SBA OHA wrote that in the course of unreasonably disregarding Ms. Sustak’s testimony, the SBA improperly required Ms. Sustak to provide irrelevant details.  For example, Ms. Sustak alleged that a former female co-worker had received better projects and workplace benefits because she was having an affair with a supervisor.  The SBA dismissed this claim, stating that there was insufficient evidence that the affair was the reason for the co-worker’s better treatment.  The SBA also faulted Ms. Sustak for not explaining what the projects or perks were, and why they were better.

This denial led to one of the all-time great passages in SBA OHA history:

The SBA fails to explain how additional information about the perks and projects would serve as proof that they were awarded to the co-worker in exchange for sexual attention. Nor does it offer any suggestion as to what kind of evidence would prove this claim. The Agency cannot reasonably expect Petitioner to obtain admissions, on the record, from either of the amorous parties. How then is it to acquire the smoking gun evidence the SBA demands, other than engaging in a clandestine information-gathering mission worthy of the National Security Administration? The SBA cannot justify its disbelief by citing the omission of unobtainable or irrelevant evidence.

SBA OHA pointed out that Ms. Sustak’s claim “is not inherently improbable,” and noted that Ms.  Sustak alleged that two mangers at the same employer had attempted to initiate relationships with her.  SBA OHA continued:

Given that two managers at the company have attempted to initiate romantic relationships with Ms. Sustek, it seems entirely plausible that a different manager would attempt to do the same with a different female employee, albeit with more success. There is thus ample evidence in the record to support Petitioner’s assertion. The SBA disregards this evidence by simply noting that other evidence is missing. This is not enough. It must explain why the omitted evidence is more persuasive than the evidence in the record. There is no such explanation present here.

Finally, SBA OHA wrote that the SBA had failed to examine all of the evidence of bias presented by Bartkowski.  For instance, the SBA failed to examine allegations of gender bias in Ms. Sustak’s education, sexual harassment at the workplace, and other incidents alleged by Ms. Sustak.  In response to a suggestion that Ms. Sustak had not experienced direct harm as a result of sexual harassment, SBA OHA wrote:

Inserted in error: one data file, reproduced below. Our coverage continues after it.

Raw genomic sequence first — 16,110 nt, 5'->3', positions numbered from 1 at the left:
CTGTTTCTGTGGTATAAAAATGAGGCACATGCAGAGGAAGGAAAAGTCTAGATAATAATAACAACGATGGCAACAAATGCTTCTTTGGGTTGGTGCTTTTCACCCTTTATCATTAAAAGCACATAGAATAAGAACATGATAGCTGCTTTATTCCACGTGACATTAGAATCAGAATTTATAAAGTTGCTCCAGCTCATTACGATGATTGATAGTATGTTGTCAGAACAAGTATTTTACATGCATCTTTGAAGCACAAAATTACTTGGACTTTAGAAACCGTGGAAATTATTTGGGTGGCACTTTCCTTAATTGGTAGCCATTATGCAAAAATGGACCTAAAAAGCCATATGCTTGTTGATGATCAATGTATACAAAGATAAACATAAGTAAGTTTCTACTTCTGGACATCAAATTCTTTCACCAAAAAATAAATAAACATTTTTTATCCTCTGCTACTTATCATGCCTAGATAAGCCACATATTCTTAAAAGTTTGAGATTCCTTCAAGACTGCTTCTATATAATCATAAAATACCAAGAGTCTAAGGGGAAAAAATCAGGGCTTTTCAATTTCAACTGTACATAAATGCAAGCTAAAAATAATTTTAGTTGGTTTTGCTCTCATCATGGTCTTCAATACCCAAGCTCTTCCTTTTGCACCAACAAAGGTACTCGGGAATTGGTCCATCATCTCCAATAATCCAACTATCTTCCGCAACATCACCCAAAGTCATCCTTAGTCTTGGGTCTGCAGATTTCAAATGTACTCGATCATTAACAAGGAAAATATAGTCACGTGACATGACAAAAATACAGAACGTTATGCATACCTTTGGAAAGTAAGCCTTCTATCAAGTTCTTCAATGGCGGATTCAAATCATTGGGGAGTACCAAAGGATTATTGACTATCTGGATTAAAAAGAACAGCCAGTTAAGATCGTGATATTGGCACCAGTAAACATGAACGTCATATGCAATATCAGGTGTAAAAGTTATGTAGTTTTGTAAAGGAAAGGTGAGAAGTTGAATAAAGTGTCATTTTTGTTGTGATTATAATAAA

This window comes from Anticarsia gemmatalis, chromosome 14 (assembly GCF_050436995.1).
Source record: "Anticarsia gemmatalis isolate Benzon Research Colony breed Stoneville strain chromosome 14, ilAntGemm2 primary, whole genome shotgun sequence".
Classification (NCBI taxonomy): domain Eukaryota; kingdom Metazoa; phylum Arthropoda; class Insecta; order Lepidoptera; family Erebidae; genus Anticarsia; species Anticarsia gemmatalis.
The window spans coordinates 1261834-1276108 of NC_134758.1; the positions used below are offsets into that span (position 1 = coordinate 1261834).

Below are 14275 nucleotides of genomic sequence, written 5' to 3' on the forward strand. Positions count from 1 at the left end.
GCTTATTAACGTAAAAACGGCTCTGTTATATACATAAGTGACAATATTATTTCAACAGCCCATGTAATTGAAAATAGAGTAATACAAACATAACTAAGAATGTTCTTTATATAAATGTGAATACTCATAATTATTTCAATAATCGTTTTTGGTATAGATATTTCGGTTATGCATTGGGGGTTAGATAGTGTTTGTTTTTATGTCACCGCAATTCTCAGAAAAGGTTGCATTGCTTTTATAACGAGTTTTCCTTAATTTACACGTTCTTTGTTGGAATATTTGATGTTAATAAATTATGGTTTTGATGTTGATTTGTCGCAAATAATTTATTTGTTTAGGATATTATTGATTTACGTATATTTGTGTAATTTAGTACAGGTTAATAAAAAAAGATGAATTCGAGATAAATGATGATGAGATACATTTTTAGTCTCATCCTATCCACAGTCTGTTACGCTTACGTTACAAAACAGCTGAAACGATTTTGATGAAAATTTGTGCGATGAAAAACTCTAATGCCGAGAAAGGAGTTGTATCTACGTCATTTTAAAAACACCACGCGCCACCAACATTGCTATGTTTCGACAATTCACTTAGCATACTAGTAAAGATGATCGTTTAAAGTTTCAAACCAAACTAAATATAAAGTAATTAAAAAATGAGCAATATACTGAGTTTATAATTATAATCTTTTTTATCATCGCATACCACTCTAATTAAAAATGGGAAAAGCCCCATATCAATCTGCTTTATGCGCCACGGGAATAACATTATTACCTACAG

In this incident, the first three criteria are expressly laid out, but there is no distinct statement about how the incident affected Ms. Sustek. The Court presumes that this is the reason the SBA disregarded the claim. If so, the SBA implies that unwanted physical advances don’t — in and of themselves — have an adverse impact on their victims. In other words, the SBA appears to say, sexual harassment is not inherently harmful, even if it persists for years. The Court could not disagree more. By demanding some additional damage in excess of the harassment itself, the SBA gives a potent signal to employers that such conduct is acceptable.  The Court refuses to believe that the SBA actually intends to condone workplace sexual harassment.

SBA OHA granted Bartkowski’s appeal and remanded the matter to the SBA with instructions to re-evaluate Bartkowski’s 8(a) application by May 14.

In a string of 8(a) appeal decisions in late 2012 and early 2013, SBA OHA repeatedly upheld challenges to the SBA’s evaluation of social disadvantage.  Few such opinions have been issued since.  Hopefully, the Bartkowski case is an outlier and not a signal that the SBA has yet to correct the problems previously identified by SBA OHA.